A new brush-cutter and pole saw will keep the volunteers of the Walker Flat and Districts Progress Association busy for the foreseeable future.

The group is currently replanting gaps in vegetation with acacia, black box, and mallee trees along a 3 kilometre stretch of roadside reserve between Marne Mouth and the settlement outskirts around Wongulla in south-east South Australia.

A small grant from Highways and Byways means the Association has been able to upgrade its worn-out equipment.

The 45 dedicated locals who make up the association have been hard at work vegetating and maintaining reserves and roadside in the Walker Flat and Wongulla district – a small community of around 200 residents – for 25 years.

The group is enthusiastic about conserving the local landscape and wildlife habitats and grows native seedlings from local seedstock to replace vegetation impacted by drought and age.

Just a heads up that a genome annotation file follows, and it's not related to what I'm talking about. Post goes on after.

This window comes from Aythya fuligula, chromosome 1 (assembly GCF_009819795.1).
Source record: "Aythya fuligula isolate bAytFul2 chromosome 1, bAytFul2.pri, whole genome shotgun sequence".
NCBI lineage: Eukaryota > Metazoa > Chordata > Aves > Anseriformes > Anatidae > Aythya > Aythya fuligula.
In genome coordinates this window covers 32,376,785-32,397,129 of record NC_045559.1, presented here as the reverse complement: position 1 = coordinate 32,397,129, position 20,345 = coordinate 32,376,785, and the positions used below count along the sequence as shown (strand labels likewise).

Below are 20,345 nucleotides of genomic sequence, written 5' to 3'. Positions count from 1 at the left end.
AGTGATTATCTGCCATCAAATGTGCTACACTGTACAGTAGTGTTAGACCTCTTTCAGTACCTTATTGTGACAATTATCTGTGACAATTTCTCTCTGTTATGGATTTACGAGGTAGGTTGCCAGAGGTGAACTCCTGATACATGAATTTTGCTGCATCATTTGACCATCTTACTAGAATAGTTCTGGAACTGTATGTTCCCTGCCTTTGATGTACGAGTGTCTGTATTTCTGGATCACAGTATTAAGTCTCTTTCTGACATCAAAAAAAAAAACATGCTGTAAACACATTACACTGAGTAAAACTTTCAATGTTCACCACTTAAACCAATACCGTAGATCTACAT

Its weekly working bees are an important social gathering for the community, where disabled and elderly members participate and socialise alongside those who are more active. The group’s oldest member is 92 and still enjoys getting involved.

The Association is also providing opportunities for urban youth and is working with an Adelaide-based school to facilitate long term partnership projects. These will involve support for ongoing bush care experience camps where students will be engaged in planting, habitat restoration and erosion control initiatives in the region.

The new tools funded by Highways and Byways are sure then to be put to good use and, as local Rod Dansie says, they are ‘going to make life so much easier”.